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Does Adding Pembrolizumab or Placebo to Chemotherapy for Patients With Metastatic Squamous NSCLC Improve Quality of Life?


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In a health-related quality of life analysis from the phase III KEYNOTE-407 trial reported in the Journal of Clinical Oncology, Mazières et al found that the patients with metastatic squamous non–small cell lung cancer (NSCLC) who received pembrolizumab in addition to chemotherapy had better outcomes vs those receiving placebo plus chemotherapy.

KEYNOTE-407 supported the October 2018 approval of pembrolizumab in combination with carboplatin/paclitaxel or carboplatin/nab-paclitaxel for the first-line treatment of patients with metastatic squamous NSCLC.

“Addition of pembrolizumab to chemotherapy maintained or improved health-related quality of life measurements relative to baseline and improved health-related quality of life vs chemotherapy alone at weeks 9 and 18. These results support use of pembrolizumab plus chemotherapy as first-line therapy for metastatic squamous NSCLC.”
— Mazières et al

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Study Details

In the trial, 559 patients were randomly assigned to receive four cycles of pembrolizumab at 200 mg (n = 278) or placebo (n = 281) every 3 weeks in addition to carboplatin plus investigator’s choice of paclitaxel or nab-paclitaxel, followed by pembrolizumab or placebo for an additional 31 cycles. The trial showed that the addition of pembrolizumab to chemotherapy significantly improved overall and progression-free survival and objective response rate.

The main patient-reported outcomes were: change from baseline to week 9 and 18 (ie, during and after platinum/taxane therapy) in the EORTC Quality of Life Questionnaire-Core 30 (QLQ-C30) global health status/quality of life (GHS/QoL) score; and time to deterioration in the composite endpoint of cough, chest pain, or dyspnea from the QLQ-C30 and Quality of Life Questionnaire-Lung Cancer Module 13 (QLQ-LC13). Patient-reported outcome scores for individual patients were categorized as improved or deteriorated with a ≥ 10-point change (considered clinically meaningful) on each instrument.   

Key Findings

A total of 554 patients and 553 patients completed one or more QLQ-C30 and one or more QLQ-LC13 assessment.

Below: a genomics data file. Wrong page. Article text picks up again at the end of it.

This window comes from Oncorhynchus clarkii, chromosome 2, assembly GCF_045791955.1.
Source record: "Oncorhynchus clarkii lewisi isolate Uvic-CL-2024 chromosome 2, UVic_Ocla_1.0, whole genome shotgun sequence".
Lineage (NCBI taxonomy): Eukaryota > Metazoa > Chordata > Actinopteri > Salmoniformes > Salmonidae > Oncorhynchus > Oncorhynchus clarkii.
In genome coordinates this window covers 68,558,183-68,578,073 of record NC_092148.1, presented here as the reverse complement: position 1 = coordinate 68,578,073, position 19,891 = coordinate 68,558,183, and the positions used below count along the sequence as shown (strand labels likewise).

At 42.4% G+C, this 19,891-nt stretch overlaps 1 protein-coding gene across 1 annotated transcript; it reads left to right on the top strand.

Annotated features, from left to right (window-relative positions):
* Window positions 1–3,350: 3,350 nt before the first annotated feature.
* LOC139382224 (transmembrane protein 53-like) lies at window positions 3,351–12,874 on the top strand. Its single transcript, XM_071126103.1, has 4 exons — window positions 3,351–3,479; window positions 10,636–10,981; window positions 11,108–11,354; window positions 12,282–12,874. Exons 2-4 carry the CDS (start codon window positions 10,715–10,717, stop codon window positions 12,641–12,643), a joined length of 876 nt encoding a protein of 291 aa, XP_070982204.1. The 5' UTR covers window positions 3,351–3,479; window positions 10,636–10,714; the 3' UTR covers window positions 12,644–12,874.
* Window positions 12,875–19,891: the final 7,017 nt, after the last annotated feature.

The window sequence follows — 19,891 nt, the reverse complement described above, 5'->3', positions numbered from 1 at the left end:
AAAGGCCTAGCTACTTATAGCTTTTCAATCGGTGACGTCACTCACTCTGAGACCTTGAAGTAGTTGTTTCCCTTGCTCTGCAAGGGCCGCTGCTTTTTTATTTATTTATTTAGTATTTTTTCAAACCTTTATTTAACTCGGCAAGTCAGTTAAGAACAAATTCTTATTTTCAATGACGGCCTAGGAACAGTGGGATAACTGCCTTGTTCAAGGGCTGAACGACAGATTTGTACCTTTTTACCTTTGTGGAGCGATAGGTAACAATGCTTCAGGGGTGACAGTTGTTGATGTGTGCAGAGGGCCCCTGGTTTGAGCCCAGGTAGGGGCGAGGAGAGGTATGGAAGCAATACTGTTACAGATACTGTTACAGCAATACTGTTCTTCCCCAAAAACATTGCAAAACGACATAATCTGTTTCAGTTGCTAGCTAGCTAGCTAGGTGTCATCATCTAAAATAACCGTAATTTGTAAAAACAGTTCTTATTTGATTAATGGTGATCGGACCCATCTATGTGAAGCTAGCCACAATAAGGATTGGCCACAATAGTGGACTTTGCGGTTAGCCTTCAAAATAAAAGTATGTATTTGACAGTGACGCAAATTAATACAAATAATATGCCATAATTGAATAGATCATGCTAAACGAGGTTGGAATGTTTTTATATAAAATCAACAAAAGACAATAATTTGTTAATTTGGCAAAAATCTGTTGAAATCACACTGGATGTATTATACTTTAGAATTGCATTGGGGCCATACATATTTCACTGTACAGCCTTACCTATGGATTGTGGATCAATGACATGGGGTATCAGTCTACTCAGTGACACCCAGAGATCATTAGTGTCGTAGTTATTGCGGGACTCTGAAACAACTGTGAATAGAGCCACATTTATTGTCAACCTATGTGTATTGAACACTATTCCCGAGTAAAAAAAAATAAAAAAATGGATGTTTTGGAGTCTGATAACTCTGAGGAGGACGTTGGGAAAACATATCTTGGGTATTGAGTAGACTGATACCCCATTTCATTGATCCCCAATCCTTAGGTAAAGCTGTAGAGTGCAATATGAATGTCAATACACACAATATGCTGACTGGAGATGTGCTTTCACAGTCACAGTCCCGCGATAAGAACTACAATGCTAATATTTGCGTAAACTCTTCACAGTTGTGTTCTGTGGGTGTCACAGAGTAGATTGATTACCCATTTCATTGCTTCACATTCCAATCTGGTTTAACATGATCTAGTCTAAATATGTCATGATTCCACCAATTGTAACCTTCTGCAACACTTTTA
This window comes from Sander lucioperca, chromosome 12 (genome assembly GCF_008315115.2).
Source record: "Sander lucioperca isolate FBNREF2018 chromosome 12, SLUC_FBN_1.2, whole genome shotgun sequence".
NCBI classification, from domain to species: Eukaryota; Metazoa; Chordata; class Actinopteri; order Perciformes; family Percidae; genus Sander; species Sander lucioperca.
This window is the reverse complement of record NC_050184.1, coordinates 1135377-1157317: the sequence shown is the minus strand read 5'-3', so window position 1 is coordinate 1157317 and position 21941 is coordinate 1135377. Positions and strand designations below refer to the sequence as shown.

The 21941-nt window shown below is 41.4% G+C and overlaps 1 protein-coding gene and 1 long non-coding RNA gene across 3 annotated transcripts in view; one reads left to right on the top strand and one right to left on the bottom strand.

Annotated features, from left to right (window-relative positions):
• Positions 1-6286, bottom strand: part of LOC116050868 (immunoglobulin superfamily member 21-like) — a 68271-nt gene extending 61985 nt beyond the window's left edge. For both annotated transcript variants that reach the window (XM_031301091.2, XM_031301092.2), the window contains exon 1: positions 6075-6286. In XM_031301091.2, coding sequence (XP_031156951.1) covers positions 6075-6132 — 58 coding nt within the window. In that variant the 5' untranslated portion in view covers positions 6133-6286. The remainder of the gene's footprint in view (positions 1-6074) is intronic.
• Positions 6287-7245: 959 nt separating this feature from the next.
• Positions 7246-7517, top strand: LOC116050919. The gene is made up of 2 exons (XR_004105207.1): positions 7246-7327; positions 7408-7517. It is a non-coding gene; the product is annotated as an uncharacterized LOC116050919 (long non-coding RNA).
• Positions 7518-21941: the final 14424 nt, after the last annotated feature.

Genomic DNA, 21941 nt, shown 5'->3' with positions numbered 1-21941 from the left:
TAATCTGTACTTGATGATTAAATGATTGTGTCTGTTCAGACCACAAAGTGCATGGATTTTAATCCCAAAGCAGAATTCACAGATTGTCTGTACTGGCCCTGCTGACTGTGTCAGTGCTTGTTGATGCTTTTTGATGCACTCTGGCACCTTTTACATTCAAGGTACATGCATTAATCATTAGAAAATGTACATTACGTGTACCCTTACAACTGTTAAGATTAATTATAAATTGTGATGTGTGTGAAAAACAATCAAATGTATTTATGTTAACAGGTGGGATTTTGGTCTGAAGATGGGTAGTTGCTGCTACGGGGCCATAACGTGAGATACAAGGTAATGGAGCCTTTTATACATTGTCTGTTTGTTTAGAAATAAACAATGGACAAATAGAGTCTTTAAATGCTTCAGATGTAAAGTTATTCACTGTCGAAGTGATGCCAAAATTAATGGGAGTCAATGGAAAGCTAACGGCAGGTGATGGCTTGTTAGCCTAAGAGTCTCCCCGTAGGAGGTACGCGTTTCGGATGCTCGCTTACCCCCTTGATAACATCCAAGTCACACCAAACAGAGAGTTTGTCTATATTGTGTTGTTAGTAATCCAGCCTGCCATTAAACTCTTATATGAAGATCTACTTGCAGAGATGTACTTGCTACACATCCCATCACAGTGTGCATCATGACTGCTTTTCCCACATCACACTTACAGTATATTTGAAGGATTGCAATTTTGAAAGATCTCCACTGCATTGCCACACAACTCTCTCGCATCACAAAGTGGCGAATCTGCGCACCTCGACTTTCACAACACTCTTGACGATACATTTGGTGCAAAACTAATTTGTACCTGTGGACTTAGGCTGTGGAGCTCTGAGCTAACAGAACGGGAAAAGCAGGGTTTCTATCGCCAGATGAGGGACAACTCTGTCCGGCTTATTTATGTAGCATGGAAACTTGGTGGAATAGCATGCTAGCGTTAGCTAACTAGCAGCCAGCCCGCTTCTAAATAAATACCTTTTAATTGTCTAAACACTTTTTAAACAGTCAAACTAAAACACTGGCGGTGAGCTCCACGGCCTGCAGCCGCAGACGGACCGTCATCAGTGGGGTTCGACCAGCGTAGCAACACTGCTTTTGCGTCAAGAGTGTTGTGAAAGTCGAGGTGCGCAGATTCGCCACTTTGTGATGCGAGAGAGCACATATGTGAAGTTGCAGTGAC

Least squares mean change from baseline in GHS/QoL score was +1.8 points in the pembrolizumab/combination group vs -1.8 points in the placebo/combination group at week 9 and +4.3 points vs -0.57 points at week 18.

Between-group differences were 3.6 points at week 9 (nominal P = .0337) and 4.9 at 18 weeks (nominal P = .0060). The difference at week 18 was considered clinically meaningful in favor of the pembrolizumab/combination group.

Proportions of patients in the pembrolizumab vs placebo groups with deterioration in GHS/QoL status were 26.1% vs 29.5% at week 9 and 22.8% vs 31.3% at week 18. Proportions with improvement were 30.4% vs 24.5% at week 9 and 36.2% vs 27.7% at week 18.

Median time to deterioration in the composite endpoint of cough, chest pain, or dyspnea was not reached in either group, with the hazard ratio (0.79, 95% confidence interval = 0.58–1.06, nominal P = .125) favoring the pembrolizumab group. With a median follow-up of 7.8 months, deterioration was observed in 29.3% of the pembrolizumab group vs 33.8% of the placebo group.

The investigators concluded, “Addition of pembrolizumab to chemotherapy maintained or improved health-related quality of life measurements relative to baseline and improved health-related quality of life vs chemotherapy alone at weeks 9 and 18. These results support use of pembrolizumab plus chemotherapy as first-line therapy for metastatic squamous NSCLC.”

Julien Mazières, MD, PhD, of the Thoracic Oncology Department, Hôpital Larrey, CHU Toulouse, is the corresponding author for the Journal of Clinical Oncology article.

Disclosure: The study was supported by Merck Sharp & Dohme, a subsidiary of Merck & Co, Inc. For full disclosures of the study authors, visit jco.ascopubs.org.

The content in this post has not been reviewed by the American Society of Clinical Oncology, Inc. (ASCO®) and does not necessarily reflect the ideas and opinions of ASCO®.
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